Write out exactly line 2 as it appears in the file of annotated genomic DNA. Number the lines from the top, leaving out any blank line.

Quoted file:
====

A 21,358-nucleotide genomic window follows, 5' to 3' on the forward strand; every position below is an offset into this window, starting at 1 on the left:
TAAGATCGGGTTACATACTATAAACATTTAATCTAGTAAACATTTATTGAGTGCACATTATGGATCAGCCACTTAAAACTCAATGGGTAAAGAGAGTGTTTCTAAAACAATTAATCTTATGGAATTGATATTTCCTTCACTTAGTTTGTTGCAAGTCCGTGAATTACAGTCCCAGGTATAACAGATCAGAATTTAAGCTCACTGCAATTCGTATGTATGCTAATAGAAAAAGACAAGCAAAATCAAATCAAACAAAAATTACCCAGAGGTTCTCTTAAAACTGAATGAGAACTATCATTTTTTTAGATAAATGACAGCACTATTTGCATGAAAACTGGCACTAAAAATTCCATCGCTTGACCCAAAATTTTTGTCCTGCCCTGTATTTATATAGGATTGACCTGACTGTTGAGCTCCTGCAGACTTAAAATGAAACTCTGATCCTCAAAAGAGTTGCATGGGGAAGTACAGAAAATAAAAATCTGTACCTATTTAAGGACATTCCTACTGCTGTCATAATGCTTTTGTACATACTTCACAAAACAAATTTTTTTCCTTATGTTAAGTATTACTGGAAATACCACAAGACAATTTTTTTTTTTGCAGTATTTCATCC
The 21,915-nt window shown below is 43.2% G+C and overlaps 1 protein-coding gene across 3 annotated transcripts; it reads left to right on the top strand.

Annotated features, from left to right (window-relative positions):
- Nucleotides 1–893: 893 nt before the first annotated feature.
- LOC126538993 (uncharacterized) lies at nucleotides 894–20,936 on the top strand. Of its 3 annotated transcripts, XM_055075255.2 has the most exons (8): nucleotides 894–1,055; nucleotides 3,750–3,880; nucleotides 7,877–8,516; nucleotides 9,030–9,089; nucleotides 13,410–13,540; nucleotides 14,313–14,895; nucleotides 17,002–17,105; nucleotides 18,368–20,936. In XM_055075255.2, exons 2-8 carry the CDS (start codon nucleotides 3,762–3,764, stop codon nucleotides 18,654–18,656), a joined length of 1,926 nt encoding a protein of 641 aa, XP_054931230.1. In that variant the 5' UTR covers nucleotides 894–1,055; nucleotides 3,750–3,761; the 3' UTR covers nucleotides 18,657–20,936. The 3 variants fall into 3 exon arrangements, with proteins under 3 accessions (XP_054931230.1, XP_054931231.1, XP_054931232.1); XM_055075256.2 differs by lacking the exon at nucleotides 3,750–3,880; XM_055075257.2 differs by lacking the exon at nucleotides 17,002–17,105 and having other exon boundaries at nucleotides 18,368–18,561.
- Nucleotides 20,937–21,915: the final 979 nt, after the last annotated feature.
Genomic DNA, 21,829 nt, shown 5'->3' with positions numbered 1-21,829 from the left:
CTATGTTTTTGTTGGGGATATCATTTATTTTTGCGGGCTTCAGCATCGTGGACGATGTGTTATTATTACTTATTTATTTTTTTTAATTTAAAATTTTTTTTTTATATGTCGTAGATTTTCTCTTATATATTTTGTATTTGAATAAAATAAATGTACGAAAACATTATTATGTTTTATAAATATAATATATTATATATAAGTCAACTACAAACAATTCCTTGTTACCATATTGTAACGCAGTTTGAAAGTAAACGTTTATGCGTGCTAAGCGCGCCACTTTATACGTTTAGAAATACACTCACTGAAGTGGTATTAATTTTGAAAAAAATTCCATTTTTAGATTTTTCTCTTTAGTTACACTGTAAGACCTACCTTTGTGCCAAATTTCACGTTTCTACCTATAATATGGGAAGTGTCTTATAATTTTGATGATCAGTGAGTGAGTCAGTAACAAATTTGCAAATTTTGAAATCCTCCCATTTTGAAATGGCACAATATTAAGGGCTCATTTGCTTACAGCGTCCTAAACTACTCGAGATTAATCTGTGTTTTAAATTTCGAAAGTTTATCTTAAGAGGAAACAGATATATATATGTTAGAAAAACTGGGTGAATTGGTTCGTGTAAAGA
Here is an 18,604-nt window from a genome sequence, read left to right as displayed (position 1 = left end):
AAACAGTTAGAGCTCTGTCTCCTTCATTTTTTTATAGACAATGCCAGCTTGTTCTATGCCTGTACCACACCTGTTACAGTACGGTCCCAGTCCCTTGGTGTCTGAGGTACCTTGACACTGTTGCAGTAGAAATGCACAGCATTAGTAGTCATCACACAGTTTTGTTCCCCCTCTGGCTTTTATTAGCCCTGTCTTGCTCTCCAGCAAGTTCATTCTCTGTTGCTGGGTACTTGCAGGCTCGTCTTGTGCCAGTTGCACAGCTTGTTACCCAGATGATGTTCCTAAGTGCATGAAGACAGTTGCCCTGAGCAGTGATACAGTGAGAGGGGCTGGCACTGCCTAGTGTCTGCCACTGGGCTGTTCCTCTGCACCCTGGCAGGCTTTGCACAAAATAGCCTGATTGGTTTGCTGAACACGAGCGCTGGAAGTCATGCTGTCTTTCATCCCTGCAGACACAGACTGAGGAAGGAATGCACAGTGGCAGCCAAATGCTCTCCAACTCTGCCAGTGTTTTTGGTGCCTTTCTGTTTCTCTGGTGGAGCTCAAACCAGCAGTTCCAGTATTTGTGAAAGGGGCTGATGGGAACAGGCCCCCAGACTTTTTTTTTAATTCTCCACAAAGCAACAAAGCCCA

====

TAAGATCGGGTTACATACTATAAACATTTAATCTAGTAAACATTTATTGAGTGCACATTATGGATCAGCCACTTAAAACTCAATGGGTAAAGAGAGTGTTTCTAAAACAATTAATCTTATGGAATTGATATTTCCTTCACTTAGTTTGTTGCAAGTCCGTGAATTACAGTCCCAGGTATAACAGATCAGAATTTAAGCTCACTGCAATTCGTATGTATGCTAATAGAAAAAGACAAGCAAAATCAAATCAAACAAAAATTACCCAGAGGTTCTCTTAAAACTGAATGAGAACTATCATTTTTTTAGATAAATGACAGCACTATTTGCATGAAAACTGGCACTAAAAATTCCATCGCTTGACCCAAAATTTTTGTCCTGCCCTGTATTTATATAGGATTGACCTGACTGTTGAGCTCCTGCAGACTTAAAATGAAACTCTGATCCTCAAAAGAGTTGCATGGGGAAGTACAGAAAATAAAAATCTGTACCTATTTAAGGACATTCCTACTGCTGTCATAATGCTTTTGTACATACTTCACAAAACAAATTTTTTTCCTTATGTTAAGTATTACTGGAAATACCACAAGACAATTTTTTTTTTTGCAGTATTTCATCC